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Strollert. 655 127
112 Character of Mary Queen of Scois. Robert. 665
3 Alcander and Septimius Eyzart. Hil. 694 30 Management of Wit
= Cbrifierf. 712
Authors. Pag. Seet.
The Labelierer's Creed
759 100 Painting disagreeable in Women Cono:7. 812
uselfs without Tafe
763 106 Astronomy, Study of, delightful Taller, 817
6 Hrs Words defended
62 ) tice, is Naturs, &c. defined
12 Characters of Ganetiers
113 Tatler's Advice to his Siiter Jenny: a
€; H., our natural Fondness for it, and 114 On Curiosity
Adventurer. 778 118 Citizen's Country House described
119 Humorous Scene between Dennis the
72 Players in a Country Town described Conn. 751 122 Falstaff's Encomiums on Sack Staklo 830
o Post, Business and Qualifications of de 127 Character of a Choice Spirit
Remarks on some of the beit, boch
Dryden. 785 129 Character of a mighty good Kind
zlich Dramatic ones
Dryder. 786 130 Character of a mighty good Sort of
Blackfine. 787 131 On the afiected Strangeness of some
Si enks perverted by Fashion
133 Perfons of Quality proved to be
thould be preferred to Refinement 135 A Sunday in the Country
* Eaumeration of Superstitions observed
138 The faint-hearted Lover
24 Tragedy compared with Epic Poetry 145 The Captive
VII. The Author's Escape to
E L E G A N T E X TRA C T S.
F I R S T
MORAL AND RELIGIOUS.
$1. The Vision of Mirza, exbibiting a Pic- he played, to taste the pleasares of his conture of Human Life.
verlation, as I looked upon him like one
astonished, he beckoned to me, and, by the N the fifth day of the moon, which, waving of his hand, directed me to ap
according to the custom of my proach the place where he fat. I drew near after having washed myself, and offered rior nature ; and as my heart was entirely up my morning devotions, I ascended the subdued by the captivating strains I had high hills of Bagdat, in order to pass the heard, I fell down at his feet, and wept. zeit of the day in meditation and prayer. The genius smiled upon me with a look of As I was here airing myself on the tops of compafion and affability that familiarized the mountains, I fell into a profound con- him to my imagination, and at once dirtemplation on the vanity of human life; pelled all the fears and apprehensions with and pafling from one thought to another, which I approached him. He lifted me Sorely, said I, man is but a shadow, and from the ground, and taking me by the life a dream. Whilft I was thus muling, I hand, Mirza, said he, I have heard thes caft my eyes towards the summit of a rock in thy soliloquies ; follow me. that was not far from me, where I disco He then led me to the highest pinnacle vered one in the habit of a shepherd, with of the rock, and placing me on the top of a htele musical instrument in his hand. As it, Caft thy eyes eastward, said he, and tell I looked upon him, he applied it to his lips, me what thou feeit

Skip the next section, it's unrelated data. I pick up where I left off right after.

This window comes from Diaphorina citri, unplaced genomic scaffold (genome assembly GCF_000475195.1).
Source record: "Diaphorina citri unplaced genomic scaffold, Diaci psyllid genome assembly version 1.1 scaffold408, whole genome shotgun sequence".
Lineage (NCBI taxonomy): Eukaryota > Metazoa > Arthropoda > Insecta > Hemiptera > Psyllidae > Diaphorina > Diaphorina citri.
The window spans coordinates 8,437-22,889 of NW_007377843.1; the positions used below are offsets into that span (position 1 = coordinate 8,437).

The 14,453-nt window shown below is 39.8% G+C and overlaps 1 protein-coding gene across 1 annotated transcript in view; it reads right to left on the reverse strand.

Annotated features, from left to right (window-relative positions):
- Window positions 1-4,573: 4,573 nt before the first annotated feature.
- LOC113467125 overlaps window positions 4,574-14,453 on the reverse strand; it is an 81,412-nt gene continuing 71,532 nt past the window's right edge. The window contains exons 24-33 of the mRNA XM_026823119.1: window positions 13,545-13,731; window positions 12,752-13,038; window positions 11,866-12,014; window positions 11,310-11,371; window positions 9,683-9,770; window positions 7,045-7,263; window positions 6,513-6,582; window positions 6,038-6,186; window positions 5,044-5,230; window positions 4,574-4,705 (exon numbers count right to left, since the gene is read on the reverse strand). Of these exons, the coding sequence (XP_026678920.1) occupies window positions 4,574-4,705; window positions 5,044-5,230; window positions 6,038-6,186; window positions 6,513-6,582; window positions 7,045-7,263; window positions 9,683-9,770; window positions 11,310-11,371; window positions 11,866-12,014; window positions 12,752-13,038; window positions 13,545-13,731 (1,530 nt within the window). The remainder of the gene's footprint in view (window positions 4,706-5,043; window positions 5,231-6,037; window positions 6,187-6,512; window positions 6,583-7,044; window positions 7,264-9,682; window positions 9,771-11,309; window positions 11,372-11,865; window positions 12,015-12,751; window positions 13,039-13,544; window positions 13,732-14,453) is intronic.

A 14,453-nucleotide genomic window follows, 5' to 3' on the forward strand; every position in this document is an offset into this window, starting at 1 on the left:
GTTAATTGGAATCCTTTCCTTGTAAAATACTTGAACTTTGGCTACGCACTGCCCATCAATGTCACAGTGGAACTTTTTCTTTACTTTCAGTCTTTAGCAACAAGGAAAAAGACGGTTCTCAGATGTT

. I fee, said I, a huge and began to play upon it. The sound of it valley, and a prodigious tide of water rol. was exceeding fweet, and wrought into a ling through it. The valley that thou feeft, variety of tunes that were inexprellibly me- said he, is the vale of misery; and the tide lodious, and altogether different from any of water that thou seest, is part of the great thing I had ever heard: they put me in tide of eternity. What is the reason, said mind of those heavenly airs that are played 1, that the tide I see rises out of a thick to the departed souls of good men upon their mist at one end, and again lotes itself in a frit arrival in Paradise, to wear out the im- thick mist at the other? What thou seest, pressions of the last agonies, and qualify faid he, is that portion of eternity which is them for the pleasures of that happy place. called Time, measured out by the sun, and My heart meited away in secret raptures. reaching from the beginning of the world
I had been often told, that the rock be- to its confummation. Examine now, said fore me was the baunt of a genius; and he, this sea that is bounded with darkness that several had been entertained with that at both ends, and tell me what thou discomulis, who had passed by it, but never verest in it. I see a bridge, said I, standheard that the musician had before made ing in the midit of the tide. The bridge himself visible. When he had raised my thou feeft, said he, is human life ; confider thoughts, by those transporting airs which it attentively. Upon a more leisurely sur